M Ismail Ismail itibaren Hedrick, IA 52563, Birleşik Devletler
Bu kitabın ilk birkaç sayfası en sevdiğim açıcılar arasında. Ruth Ozeki parlak ve inanılmaz derecede komik. Kitabın sonunun küçük bir pat olduğunu düşünsem de, kitabı hala okuduğum en şaşırtıcı şeylerden biri olarak görüyorum - sadece sonunda sertim çünkü ilk yüzümü çok sevdim muzaffer sona erene kadar yolumu açacağım ve ağlayacağımdan emin olduğum sayfaları , bu başlığı korur). Bu kitapta çok fazla mizah ve kalp ve sade bir yaşam var, beni güldüren, güldüren veya kalbime başka türlü dokunan birçok an.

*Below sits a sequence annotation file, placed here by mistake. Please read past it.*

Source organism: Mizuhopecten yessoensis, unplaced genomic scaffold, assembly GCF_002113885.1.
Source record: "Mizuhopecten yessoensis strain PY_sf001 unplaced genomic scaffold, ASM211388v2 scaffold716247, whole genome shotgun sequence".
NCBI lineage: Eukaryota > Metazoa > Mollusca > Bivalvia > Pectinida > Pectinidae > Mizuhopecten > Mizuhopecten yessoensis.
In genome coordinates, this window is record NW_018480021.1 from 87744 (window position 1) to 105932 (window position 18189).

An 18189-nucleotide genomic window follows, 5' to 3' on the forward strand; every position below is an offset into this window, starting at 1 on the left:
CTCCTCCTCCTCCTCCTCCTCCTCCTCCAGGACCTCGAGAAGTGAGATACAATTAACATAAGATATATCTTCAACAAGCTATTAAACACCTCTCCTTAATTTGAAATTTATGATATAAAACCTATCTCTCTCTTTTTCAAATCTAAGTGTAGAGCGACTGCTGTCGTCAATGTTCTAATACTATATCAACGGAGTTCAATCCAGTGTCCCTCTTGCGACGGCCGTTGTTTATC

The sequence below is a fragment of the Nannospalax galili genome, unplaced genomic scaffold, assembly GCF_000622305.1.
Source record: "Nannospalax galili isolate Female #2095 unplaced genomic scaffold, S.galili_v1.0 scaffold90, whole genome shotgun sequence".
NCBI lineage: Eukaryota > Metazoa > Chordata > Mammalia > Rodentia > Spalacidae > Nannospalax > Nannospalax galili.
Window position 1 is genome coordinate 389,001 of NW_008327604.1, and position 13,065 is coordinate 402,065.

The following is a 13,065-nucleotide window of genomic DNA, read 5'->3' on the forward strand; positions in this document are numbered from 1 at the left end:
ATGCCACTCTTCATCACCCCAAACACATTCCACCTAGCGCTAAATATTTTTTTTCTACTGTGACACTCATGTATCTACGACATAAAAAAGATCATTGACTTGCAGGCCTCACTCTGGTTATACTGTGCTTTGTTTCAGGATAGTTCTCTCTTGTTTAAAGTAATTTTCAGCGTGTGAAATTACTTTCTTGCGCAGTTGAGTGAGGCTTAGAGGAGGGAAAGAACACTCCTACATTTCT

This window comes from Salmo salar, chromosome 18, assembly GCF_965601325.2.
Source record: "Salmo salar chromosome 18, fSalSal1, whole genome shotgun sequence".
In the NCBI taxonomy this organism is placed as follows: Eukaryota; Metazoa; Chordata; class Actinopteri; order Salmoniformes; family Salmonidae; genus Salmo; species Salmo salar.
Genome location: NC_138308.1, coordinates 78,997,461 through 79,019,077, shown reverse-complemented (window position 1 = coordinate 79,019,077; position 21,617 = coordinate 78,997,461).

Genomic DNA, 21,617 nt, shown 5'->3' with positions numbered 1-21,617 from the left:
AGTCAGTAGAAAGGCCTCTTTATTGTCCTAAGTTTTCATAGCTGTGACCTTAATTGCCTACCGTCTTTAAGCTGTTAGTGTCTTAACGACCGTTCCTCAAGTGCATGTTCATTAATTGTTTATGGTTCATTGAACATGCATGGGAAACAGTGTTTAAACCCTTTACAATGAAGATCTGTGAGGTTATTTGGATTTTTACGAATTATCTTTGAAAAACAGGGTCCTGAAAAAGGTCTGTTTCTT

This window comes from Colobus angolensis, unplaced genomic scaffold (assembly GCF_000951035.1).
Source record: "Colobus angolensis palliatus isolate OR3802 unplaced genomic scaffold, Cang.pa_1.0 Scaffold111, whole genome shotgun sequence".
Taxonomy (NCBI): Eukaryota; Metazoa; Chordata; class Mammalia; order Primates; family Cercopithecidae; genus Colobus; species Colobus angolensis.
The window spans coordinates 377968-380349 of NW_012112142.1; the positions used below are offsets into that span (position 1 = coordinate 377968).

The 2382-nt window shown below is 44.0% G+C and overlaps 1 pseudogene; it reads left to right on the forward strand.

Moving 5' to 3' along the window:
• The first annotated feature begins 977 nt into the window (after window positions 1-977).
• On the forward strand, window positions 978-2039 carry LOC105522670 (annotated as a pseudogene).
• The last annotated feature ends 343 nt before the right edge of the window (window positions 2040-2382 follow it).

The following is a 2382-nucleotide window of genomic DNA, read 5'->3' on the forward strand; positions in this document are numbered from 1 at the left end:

While Levy's analysis of the ways in which some women participate in and uphold raunch culture is, at times, quite apt, this book as a whole brushes past the true root of the issue (patriarchy) and in doing so places blame at the wrong placemat. Rather than critiquing the dominant paradigm of power and control, or focusing on oppression, racism or class, Levy focuses on the ways in which women (and sometimes men, who she inacurately identifies as women) can harm other women by perpetuating raunch culture and "acting like men". Though I agree that women should be held accountable for their contributions to a system that perpetuates mysogyny (just as any person of any gender should be) and though I'm sure that it was Levy's intention to write a book that encourages such accountability, I don't believe that this book effectively calls women to action in this ragard. In fact, I think that this book -- when placed in the hands of the wrong person -- could prove dangerous. In Levy's chapter "From Womyn to Bois", she discusses the ways in which female born gender variant people, female born genderqueers and transguys -- all of whom she describes as "bois" -- uphold and perpetuate raunch culture through their actions and behaviors. Levy uses female pronouns for all but one of the differently gendered people she refers to in this chapter (who she seems to have decided is trans enough to warrant appropriate gender pronouns) and belittles their experience in her description of them as promiscuous "lesbians" caught up in the "fad" of testosterone and top surgery. This is transphobia at its finest. Levy's book seems based on very limited, few and far between interviews with randomly selected members of various communities (whose experience she proudly generalizes as indicative of all members of that community). Her research is, in this way, flawed and ineffectual. Her transphobia is frightening and hazardous. This book is intended to be accessible to and appropriate for the average reader, which is why I take such great offense to her denegration of gender variant and trans identified folks. Hidden in amongst a proportedly feminist analysis in true hate-speech mired in disdain for queer culture. This is not a message I want distributed en masse throughout popular culture, for the aforementioned reasons.